Japan’s investment in super-fast Internet networks seems to have finally paid off. The country now boasts of one of the fastest broadband services in the world due to an increase in government support. Recent investments have been directed towards (optic) fibre-to-the-home (FTTH) network installations which have resulted in broadband speeds of up to 1Gbps.
FFTH connections are not only fast and reliable, they are also cheap (with one of the best price to speed ratio in the world) and very affordable. In addition, the Japanese government regularly provide subsidies of up to 33% for the maintenance and upkeep of the entire network infrastructure with the aim of propelling Japan to the forefront of the fast-growing global digital economy.
In spite of all these achievements, there are still some challenges. Critics argue that many Internet users do not seem to know what to do with the super-fast broadband connection (apart from downloading television programs and viewing HD content on YouTube) and unless an extra-ordinary bandwidth devouring technology is created, investments in the networks will be wasted.
In addition, the FTTH does not yet enjoy full coverage in Japan and even the more common ADSL network service which boasts of speeds of up to 100mbps is not yet accessible to everyone. However, the Japanese government has introduced a new “zero broadband areas elimination” policy, which will spread broadband coverage to the entire country within two years, to confront this issue. Notwithstanding, Japan remains the world’s leader in connecting homes to optic fibre networks with over 30 million people connected to high-speed networks.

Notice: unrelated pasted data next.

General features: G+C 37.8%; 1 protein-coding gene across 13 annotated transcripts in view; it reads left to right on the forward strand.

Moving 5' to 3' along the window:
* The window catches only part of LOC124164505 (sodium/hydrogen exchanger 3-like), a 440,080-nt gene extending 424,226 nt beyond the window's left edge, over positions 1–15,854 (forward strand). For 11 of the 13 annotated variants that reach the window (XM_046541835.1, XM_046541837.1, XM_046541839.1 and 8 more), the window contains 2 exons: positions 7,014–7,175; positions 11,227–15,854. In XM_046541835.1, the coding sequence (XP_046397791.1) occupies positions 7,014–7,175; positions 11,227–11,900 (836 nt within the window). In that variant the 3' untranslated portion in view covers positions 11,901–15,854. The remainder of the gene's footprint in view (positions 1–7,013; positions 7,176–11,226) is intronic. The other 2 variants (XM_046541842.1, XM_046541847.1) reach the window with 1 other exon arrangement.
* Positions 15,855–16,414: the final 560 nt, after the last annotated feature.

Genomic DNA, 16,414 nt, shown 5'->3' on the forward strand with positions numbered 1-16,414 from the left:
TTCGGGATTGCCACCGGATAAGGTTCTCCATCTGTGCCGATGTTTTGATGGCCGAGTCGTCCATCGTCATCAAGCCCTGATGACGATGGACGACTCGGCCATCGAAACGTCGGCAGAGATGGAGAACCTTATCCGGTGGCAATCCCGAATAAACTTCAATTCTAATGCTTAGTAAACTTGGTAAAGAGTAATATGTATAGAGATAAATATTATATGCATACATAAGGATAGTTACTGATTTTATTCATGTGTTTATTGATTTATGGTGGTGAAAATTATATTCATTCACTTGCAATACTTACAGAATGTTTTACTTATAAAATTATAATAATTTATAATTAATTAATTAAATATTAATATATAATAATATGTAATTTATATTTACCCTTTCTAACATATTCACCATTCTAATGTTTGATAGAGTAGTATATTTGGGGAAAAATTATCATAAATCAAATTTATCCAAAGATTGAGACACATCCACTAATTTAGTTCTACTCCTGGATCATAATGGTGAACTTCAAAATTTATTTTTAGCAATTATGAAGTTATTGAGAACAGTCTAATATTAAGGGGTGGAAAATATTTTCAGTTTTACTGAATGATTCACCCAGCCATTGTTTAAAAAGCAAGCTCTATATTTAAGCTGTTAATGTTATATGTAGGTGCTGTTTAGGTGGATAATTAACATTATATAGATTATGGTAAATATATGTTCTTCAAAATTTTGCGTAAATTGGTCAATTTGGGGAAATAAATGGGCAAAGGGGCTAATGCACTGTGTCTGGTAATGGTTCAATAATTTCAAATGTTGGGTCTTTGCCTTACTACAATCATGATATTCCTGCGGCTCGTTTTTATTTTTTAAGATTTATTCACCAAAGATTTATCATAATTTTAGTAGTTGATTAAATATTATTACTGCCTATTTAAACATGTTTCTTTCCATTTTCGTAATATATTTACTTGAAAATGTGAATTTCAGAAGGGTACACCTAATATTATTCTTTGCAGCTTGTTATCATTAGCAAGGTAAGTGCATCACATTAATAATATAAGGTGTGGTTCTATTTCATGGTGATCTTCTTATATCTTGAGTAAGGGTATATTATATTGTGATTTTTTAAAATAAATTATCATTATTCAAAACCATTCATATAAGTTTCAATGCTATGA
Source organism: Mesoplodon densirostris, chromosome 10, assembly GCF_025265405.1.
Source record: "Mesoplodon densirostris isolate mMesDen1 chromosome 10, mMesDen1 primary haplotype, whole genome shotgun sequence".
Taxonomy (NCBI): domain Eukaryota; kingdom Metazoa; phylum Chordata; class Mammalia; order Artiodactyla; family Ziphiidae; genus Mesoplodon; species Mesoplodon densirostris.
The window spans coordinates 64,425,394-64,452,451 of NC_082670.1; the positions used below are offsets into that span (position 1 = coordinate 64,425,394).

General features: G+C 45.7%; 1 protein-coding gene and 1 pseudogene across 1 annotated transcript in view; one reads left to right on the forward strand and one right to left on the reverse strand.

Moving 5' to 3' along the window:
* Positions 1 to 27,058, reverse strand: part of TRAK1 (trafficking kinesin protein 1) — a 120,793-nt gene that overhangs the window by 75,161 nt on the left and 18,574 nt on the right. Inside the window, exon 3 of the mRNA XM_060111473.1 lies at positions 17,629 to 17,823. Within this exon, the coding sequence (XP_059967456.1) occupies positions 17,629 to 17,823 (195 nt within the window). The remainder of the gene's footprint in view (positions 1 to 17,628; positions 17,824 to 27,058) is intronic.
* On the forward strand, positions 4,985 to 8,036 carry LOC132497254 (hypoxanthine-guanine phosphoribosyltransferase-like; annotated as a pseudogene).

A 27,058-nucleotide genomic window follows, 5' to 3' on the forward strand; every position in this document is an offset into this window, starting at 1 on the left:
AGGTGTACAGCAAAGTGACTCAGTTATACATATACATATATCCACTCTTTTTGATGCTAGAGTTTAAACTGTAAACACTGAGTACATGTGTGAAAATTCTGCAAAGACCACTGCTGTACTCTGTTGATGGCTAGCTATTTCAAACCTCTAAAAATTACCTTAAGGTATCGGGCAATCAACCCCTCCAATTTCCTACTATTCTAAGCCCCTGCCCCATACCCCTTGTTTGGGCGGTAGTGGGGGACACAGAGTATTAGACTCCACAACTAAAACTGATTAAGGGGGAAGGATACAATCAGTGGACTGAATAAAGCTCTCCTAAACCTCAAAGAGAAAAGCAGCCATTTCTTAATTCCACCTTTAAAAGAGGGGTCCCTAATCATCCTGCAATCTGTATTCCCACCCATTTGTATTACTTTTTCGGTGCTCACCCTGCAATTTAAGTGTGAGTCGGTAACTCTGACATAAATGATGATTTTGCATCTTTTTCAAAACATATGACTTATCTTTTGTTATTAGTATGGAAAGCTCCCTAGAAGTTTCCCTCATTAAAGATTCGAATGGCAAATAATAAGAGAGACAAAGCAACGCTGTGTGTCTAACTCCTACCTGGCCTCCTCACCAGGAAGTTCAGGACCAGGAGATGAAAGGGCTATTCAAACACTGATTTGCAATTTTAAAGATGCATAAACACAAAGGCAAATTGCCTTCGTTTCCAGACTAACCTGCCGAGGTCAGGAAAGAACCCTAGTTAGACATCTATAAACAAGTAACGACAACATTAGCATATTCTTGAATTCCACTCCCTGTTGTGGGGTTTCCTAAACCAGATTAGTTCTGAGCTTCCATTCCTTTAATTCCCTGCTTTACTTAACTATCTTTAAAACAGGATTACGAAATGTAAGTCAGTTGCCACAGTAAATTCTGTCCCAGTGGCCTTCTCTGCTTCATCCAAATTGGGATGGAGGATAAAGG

Consequently, other developed countries around the world are now embracing optic fibre technology with technology giants coming up with various new deals and offers, such as Time Warner Cable offers in the United States, so as not to be left behind. It is however not certain if any country can compete with the Japanese, who have already begun investing in a high-speed wireless network (WiMAX) and 4G mobile transmissions which will be closely followed by the commercialisation of 10 Gbps optic fibre networks and eventually 160 Gbps high-speed optical connection.